The Lost World of Genesis One: Ancient Cosmology and the Origins Debate, by John H. Walton.
Walton, contrary to my initial impression, has a second part of his treatment of proposition 2 that marshals evidence for his belief that Genesis 1 reflects a functional understanding of creation. This evidence begins with a list of Near Eastern texts that illustrate a functional approach. The way this starts out as just a list is what caused me to think it was a kind of appendix after the end of the chapter.
What it says
But after a few pages of listing Egyptian, Babylonian, and Sumerian texts, he argues that these texts represent a functional approach to cosmology and creation.
An important point is that they developed their cosmology from their own vantage point. The reason we have our scientific cosmology is because microscopes, telescopes, satellites, and other instruments have given us a new vantage point. The ancients just had their observation and logic. For instance, they observed rain. Rain meant that there had to be water up there someplace. But since it did not always rain, something had to restrain the water above. This was the basis for the idea that we find both in old Near Eastern texts and Genesis 1 that a solid firmament or canopy separates us from the water above.
Walton brings forth several arguments to show that the ancient Near Eastern texts display a functional view of cosmology and creation. The Egyptians thought of the sun, moon, and stars as divinities. There was no emphasis on any idea that these were material structures. Rather, the emphasis was on how they functioned in the universe.
The ancient myths speak of a non-functioning state before creation. In the beginning there was darkness, non-flowing water, and unrealized potential. The creation occurs, not when things come to exist materially, but when they receive order, partly by gods giving them names, and partly by the gods separating one thing from another.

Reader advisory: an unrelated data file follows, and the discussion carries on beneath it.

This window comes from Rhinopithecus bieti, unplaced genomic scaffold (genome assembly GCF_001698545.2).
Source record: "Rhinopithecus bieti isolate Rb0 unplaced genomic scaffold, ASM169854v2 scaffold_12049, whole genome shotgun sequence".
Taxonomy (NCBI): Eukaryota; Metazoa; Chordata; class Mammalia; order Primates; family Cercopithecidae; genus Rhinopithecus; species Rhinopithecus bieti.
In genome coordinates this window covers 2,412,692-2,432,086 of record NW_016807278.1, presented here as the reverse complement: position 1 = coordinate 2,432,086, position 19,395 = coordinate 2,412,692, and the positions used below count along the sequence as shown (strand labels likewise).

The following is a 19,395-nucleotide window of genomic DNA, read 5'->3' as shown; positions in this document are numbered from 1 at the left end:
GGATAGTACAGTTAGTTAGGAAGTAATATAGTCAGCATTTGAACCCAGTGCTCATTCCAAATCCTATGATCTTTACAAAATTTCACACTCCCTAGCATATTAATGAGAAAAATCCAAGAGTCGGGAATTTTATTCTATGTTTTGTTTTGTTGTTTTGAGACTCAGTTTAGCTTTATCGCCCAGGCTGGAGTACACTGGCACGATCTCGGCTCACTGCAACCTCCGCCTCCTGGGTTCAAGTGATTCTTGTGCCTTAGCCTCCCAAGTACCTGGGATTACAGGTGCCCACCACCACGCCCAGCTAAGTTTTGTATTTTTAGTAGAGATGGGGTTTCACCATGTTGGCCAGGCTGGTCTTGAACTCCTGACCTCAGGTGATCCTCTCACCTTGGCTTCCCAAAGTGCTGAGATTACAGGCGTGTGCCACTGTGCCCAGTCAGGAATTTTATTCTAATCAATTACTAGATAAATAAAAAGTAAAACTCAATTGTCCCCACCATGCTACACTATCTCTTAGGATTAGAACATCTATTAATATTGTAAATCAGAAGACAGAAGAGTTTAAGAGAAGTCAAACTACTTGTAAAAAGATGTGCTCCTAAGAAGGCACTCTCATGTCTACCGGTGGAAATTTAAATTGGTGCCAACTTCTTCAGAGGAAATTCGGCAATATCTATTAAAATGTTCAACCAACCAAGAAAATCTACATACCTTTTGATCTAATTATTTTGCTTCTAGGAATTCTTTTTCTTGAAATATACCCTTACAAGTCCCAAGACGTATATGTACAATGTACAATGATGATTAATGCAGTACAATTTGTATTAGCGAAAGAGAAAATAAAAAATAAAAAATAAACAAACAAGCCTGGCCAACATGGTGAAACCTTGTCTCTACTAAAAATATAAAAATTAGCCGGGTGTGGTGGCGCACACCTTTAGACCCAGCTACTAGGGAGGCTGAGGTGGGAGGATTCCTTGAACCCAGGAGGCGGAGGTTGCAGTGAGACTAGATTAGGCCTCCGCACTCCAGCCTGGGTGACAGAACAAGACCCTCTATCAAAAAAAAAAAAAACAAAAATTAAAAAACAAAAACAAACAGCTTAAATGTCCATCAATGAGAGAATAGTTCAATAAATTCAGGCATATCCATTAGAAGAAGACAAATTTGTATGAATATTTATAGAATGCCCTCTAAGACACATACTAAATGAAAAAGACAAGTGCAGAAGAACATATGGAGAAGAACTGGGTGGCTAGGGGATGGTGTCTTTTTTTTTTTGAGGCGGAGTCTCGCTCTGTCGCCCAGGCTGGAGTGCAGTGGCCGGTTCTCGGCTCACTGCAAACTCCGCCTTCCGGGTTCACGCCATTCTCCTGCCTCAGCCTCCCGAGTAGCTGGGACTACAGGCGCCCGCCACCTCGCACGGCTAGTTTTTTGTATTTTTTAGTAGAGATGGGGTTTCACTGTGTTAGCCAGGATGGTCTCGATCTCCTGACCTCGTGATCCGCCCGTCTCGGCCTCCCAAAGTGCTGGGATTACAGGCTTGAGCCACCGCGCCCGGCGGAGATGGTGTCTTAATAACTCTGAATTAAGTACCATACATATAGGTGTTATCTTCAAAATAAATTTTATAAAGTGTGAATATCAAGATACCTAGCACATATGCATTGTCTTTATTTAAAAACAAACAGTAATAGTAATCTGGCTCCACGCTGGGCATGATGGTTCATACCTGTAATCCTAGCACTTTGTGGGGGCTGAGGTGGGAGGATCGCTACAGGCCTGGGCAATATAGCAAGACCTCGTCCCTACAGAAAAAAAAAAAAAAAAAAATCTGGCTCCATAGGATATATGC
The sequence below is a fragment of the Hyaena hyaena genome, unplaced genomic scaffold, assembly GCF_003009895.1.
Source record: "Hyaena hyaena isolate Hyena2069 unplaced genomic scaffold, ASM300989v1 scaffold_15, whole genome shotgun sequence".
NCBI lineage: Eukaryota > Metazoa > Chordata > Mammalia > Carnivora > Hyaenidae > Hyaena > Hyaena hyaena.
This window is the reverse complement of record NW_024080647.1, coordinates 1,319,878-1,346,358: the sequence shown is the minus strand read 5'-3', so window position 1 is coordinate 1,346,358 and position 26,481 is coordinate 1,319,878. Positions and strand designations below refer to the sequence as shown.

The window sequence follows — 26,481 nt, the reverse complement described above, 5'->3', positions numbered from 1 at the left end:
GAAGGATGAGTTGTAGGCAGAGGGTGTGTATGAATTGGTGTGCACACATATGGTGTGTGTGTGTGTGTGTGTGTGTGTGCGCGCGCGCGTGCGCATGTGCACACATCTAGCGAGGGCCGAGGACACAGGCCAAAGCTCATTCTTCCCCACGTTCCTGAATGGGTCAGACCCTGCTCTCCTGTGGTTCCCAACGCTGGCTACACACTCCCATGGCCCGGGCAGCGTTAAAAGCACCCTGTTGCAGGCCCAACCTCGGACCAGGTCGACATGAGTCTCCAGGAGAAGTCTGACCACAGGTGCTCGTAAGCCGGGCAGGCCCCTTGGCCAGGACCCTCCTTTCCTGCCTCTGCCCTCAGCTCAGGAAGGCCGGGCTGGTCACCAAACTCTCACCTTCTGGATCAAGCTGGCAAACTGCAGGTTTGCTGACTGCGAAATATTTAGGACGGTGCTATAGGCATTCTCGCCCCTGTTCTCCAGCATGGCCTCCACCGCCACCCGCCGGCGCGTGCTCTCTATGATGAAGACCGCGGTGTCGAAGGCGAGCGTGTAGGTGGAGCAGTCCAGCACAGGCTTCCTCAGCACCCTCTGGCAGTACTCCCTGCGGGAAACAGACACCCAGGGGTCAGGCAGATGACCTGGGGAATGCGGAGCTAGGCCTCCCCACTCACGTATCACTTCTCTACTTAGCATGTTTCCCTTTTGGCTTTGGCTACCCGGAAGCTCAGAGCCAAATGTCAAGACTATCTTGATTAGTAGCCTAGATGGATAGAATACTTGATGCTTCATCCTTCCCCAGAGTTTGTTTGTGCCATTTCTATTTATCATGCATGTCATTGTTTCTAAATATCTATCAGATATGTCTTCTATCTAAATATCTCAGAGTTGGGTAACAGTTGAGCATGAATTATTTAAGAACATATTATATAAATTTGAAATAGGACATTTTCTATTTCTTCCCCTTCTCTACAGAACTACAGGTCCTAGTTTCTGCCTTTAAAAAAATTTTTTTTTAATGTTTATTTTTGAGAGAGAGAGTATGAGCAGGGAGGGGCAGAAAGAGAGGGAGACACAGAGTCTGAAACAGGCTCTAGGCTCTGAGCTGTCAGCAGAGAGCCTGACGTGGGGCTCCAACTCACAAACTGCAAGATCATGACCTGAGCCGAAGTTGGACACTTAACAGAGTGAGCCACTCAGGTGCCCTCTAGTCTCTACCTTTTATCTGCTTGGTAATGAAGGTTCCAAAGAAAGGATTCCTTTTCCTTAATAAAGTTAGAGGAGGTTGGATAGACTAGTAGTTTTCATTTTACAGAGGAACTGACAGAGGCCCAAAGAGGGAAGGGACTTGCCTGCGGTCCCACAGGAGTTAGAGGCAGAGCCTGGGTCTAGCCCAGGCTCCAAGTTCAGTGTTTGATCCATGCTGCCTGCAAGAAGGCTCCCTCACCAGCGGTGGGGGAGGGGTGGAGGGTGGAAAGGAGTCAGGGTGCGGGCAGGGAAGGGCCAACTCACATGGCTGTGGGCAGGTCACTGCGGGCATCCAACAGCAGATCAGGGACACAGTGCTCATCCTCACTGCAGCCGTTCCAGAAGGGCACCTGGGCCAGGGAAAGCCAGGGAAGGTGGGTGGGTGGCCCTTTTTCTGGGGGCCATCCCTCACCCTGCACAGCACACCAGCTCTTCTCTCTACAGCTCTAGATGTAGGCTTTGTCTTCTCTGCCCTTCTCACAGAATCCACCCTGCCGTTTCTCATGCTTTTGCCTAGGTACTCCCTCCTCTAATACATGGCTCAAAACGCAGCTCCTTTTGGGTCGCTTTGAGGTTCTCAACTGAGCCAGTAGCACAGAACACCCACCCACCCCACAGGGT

A significant feature of the texts is that the gods organize time by separating day and night, summer and winter, and by creating seasonal weather.
In all of this Walton sees the functional nature of Near Eastern cosmology and creation ideas. Creation does not consist of granting material existence to creatures. It consists of dividing and organizing them into functioning entities.
He admits that, if asked, the ancients would probably have agreed that the gods also gave everything its material existence. But they were not interested in this. In the end (and this really is the end of this chapter) he comes back to his contention that our culture’s material definition of existence is only one way of looking at the world. He reasserts his thesis that in the ancient Near East people saw existence as consisting in having a function in an ordered system.
Walton is an expert on ancient Near Eastern thought. He has written Ancient Near Eastern Thought and the Old Testament: Introducing the Conceptual World of the Hebrew Bible. I am assuming that his treatment of the Near Eastern texts here is a summary of some of that book.
So in this chapter he has contrasted the view of some creationists that the Bible’s creation story is in direct competition with a scientific account of material origins to a different conceptual world–one where the question of material origins would not seem relevant.
Therefore, on second thought and further reading, Walton’s treatment of cultural assumptions seems more appropriate. He does present evidence that the world that produced Genesis 1 was one where a functional definition of existence prevailed (although I am sure no one in that world would have used such abstract language as “function” and “system”).
My only question is whether the material definition of existence really represents our culture or is just a positivist or fundamentalist oddity shared by atheists and biblical literalists. It seems to me that most people would have a more elastic view, a view more open to imagination and possibilities.